Posted by Sherry Ennis on Jun 22, 2019

Dear Members,

The annual North Idaho Garden Gamble is on! Every year it’s like a role of the dice; some years I’m lucky and other years it’s a bust. My gardening career began in Portland, Oregon. In the Willamette Valley, you plop in a seed and, poof, it’s Jack and the Beanstalk. In North Idaho it’s not so simple. In North Idaho the first thing you do is buy some new dirt (Who ever heard of such a thing?). Then you start a compost pile, go searching for someone’s animal poop and vats of kelp to amend that soil. Next you fence the entire plot off to keep the plant predators out. Finally you put those precious seeds and plants in the ground and. . . .  Over the past 15 years I’ve learned that my corn never gets as high as an elephant’s eye, the green pepper plants are generally the same size at the end of season as they were when planted, the tomatoes plants are luxuriant and productive one year and look like they have the plague the next, and on and on. What’s a gardener to do? Well, I’m jettisoning the corn and peppers but not giving up on the tomatoes, and there’s always garlic, which never fails.
Of course, no discussion of North Idaho gardening is complete without mention of the DEER. My veggies are safely behind that fence but not so the flower beds. I’ve found flowers that deer don’t much like but there is always some deer candy hidden in there somewhere. Of course, a dog helps, but he does have to sleep at night. I’ve tried sensor activated sprinklers which worked for a while, but the deer got wise. Last year I thought I had discovered the elixir of happiness with a stinky new spray. But, then, last week, when I was away for five days, it failed me. The phlox, bellflower and delphiniums were the sorry victims. What to do? I guess next spring I’ll move the phlox and delphiniums into the corn patch and replace the bell pepper with the bellflower. I can’t eat those flowers, but I certainly will enjoy them!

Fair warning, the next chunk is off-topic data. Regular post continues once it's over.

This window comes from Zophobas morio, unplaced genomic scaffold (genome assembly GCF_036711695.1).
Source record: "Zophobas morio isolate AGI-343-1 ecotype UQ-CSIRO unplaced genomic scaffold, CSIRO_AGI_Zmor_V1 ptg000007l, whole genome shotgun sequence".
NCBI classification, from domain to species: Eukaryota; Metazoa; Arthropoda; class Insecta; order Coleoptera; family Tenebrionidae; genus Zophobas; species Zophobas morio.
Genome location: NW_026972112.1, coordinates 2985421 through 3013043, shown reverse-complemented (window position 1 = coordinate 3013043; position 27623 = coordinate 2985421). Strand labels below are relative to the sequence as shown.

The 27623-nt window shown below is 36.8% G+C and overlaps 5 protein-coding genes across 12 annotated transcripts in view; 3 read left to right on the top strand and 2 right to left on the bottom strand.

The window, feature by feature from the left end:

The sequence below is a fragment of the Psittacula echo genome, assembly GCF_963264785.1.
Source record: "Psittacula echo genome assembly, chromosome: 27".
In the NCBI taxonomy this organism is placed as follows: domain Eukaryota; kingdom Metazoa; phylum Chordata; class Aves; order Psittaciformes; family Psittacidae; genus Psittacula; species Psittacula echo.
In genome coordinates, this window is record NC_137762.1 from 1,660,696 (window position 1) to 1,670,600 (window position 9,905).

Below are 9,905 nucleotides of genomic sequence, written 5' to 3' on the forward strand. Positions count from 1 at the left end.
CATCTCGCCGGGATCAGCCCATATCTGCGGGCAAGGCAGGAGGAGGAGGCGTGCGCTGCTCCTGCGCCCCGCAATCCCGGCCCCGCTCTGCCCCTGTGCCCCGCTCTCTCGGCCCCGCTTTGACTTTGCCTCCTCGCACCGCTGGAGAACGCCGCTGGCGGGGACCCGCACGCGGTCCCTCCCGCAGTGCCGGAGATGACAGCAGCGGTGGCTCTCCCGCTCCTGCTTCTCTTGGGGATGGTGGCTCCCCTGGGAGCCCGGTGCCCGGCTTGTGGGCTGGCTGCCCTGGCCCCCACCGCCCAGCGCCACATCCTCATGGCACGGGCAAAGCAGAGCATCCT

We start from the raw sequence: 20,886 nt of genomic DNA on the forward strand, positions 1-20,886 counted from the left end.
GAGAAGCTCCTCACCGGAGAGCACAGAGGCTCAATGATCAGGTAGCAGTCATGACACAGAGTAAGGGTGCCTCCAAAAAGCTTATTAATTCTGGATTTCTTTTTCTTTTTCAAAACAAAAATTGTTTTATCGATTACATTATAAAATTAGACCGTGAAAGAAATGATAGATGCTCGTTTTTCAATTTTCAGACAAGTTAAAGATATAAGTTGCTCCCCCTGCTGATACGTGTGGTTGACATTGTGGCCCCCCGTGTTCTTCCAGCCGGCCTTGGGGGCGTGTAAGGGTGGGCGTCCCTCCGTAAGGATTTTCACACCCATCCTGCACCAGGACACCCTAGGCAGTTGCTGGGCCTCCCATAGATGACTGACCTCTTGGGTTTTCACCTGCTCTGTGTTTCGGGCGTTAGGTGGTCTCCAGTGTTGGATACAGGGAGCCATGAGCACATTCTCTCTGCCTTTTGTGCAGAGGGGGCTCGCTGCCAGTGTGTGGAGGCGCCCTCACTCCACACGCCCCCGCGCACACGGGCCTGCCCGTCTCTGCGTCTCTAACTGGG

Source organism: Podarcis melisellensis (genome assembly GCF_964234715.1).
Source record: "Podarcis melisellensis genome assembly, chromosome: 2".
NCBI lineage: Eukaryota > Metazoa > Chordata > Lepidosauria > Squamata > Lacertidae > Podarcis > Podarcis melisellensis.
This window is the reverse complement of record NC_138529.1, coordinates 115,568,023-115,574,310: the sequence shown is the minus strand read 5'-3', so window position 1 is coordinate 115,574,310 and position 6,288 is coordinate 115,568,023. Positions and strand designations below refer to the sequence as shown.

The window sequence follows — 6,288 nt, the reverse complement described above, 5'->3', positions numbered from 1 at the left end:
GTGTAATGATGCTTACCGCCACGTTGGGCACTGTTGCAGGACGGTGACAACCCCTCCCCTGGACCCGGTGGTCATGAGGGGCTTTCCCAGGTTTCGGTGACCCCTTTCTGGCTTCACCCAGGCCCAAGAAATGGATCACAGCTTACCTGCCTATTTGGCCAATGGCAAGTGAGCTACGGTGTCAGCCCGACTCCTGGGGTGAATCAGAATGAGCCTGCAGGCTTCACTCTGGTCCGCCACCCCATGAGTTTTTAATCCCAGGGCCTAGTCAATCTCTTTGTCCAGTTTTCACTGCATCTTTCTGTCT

Wednesday’s General Meeting was the last until our 40th Anniversary Celebration on September 18 at 1:00 p.m. at the Panida Theater. You will be receiving more information about this later in the summer, so be sure to read your messages from CAL.

For those of you not in attendance, the disappointing news was that Bizarre Bazaar will not be moving to the Paint Bucket due to changing circumstances for the current owners. Although many of you will be disappointed, as was I, to hear this news, we should look on the bright side. We don’t have to move! The Board has agreed to, and is in the process of, negotiating a new lease with the owners of our current building.

What a superb program Sally Lowry and the Scholarship committee put on for us. It was a complete departure from previous presentations and was inspiring and heart-warming. Once again we were reminded of why we work so hard at Bizarre Bazaar. It is to help these amazing young people achieve their dreams! 

Here’s to a wonderful summer in Sandpoint! I hope to see you at Bizarre Bazaar and in the 4th of July Parade!

Sherry Ennis